The Belarusian author Svetlana Alexievich won the Nobel Prize in Literature in 2015 “for her polyphonic writings, a monument to suffering and courage in our time”, as the Swedish Academy put it. I’ve only read one book by her, so far. I had high hopes for Chernobyl Prayer, but my expectations weren’t met. This non-fiction book about the nuclear disaster that took place in 1986 in Ukraine and highly affected Belarus is a collection of testimonies, some of which are invaluable. Alexievich interviewed former workers of the power plant, doctors, scientists, soldiers and displaced people. Although it raises interesting questions, overall it lacks context and editing to make the testimonies more engaging.

 

Mario Vargas Llosa

In 2010, the Peruvian writer Mario Vargas Llosa was awarded the Nobel “for his cartography of structures of power and his trenchant images of the individual’s resistance, revolt and defeat”. Many years ago, I read the novel The Way to Paradise, which I don’t remember much about to be honest. I’m not even sure whether I enjoyed it or not anymore. It focuses on the painter Paul Gauguin and the feminist Flora Tristan, who was his grandmother. Continue reading

So Different and So Similar Pairs of Books

Two books can have significant elements in common and still tell different stories. Characters may face similar situations, but their individual choices take the plots in completely different directions. The themes of two novels may be similar, but the action, the characters and the writing style ensure that they are ultimately distinctive and readers are still experiencing a fresh story.

I’ve read (at least) four pairs of books that are both different and similar for various reasons.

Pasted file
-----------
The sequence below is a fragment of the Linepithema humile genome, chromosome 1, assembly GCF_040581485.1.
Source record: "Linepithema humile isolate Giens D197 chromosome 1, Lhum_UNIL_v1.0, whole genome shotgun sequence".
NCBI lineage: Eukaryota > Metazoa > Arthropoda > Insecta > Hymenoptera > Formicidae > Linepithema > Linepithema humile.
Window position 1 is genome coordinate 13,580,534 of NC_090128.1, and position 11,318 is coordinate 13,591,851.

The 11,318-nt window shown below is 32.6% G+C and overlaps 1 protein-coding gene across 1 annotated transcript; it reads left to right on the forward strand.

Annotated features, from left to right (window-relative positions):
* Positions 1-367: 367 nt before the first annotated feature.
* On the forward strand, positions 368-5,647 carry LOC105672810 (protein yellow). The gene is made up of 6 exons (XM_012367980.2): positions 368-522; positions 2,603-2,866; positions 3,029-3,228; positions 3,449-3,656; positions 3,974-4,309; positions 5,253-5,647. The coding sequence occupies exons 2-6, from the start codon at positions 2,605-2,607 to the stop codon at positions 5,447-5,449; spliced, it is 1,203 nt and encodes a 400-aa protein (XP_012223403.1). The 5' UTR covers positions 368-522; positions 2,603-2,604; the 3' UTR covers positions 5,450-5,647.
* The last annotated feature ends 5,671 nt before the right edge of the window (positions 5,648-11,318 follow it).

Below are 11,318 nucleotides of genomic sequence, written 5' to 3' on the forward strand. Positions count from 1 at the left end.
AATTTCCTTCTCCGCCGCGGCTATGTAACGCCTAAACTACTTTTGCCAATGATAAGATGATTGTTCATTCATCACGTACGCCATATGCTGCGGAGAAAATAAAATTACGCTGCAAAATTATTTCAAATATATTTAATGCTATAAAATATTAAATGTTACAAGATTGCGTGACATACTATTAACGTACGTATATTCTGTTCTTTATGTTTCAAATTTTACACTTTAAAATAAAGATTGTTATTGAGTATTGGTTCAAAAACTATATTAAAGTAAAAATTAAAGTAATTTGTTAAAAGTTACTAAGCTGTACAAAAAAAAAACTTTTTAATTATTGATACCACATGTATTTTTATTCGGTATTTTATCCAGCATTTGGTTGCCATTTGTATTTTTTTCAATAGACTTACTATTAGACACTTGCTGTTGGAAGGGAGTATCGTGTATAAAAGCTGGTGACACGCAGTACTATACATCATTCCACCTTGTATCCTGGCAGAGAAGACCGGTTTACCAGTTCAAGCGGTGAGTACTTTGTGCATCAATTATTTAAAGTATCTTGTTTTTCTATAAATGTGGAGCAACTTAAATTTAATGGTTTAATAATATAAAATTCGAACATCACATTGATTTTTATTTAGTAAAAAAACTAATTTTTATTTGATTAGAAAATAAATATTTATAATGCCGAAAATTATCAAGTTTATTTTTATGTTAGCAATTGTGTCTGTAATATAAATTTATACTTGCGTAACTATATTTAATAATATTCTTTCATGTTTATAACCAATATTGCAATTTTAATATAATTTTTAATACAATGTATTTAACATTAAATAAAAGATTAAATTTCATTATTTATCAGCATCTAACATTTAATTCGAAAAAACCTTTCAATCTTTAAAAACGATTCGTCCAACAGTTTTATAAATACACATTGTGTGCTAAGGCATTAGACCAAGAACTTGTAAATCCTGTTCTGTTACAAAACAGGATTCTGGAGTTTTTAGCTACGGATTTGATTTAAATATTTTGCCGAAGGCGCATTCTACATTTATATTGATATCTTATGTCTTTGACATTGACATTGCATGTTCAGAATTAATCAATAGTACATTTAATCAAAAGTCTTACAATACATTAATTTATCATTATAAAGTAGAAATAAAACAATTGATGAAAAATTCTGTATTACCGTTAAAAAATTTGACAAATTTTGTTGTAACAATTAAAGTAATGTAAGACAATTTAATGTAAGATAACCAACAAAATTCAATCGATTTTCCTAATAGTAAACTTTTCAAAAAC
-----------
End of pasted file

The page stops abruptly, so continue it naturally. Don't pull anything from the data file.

História do Cerco de Lisboa (The History of the Siege of Lisbon) by José Saramago + The House on the Strand by Daphne du Maurier

These two novels have in common being my least favourites, so far, by José Saramago and Daphne du Maurier, two authors I adore. This is not the reason why I chose them to be part of this post. Both of them are also set in two different time periods, which are connected by a man. The tribulations that the characters face, however, are completely different. Continue reading

TV Adaptations I Watched Before Reading the Books

I don’t always attempt to read the books before watching their adaptations. That is true for films and TV series alike. TV adaptations have, in fact, introduced me not only to books that I loved and cherished, but also to ones that I hope to enjoy in the future. Occasionally, I watch adaptations that don’t arouse my interest in reading the books for a variety of reasons (Outlander, Poldark and Normal People are some examples). This post is, however, about the TV adaptations of books that I’ve now already read or that I still want to read!

 

The Luminaries

I’ve watched The Luminaries this summer. Although I didn’t love it, since it has too few episodes to become familiar with the characters, it left me eager to read the book by Eleanor Catton, which I’m hoping to enjoy much more. It is set in New Zealand in the 19th century and focuses on Anna Wetherell and Emery Staines.

 

Jonathan Strange and Mr Norrell

Before reading Jonathan Strange and Mr Norrell by Susanna Clarke, I watched the BBC adaptation in 2015. A year later, I decided to pick up the book, since the story had fascinated me. Set in the 19th century, it’s an alternate history and fantasy novel about the restoration of English magic. Two practical magicians, who have very distinctive personalities, are commissioned to help win the war against Napoleon. Continue reading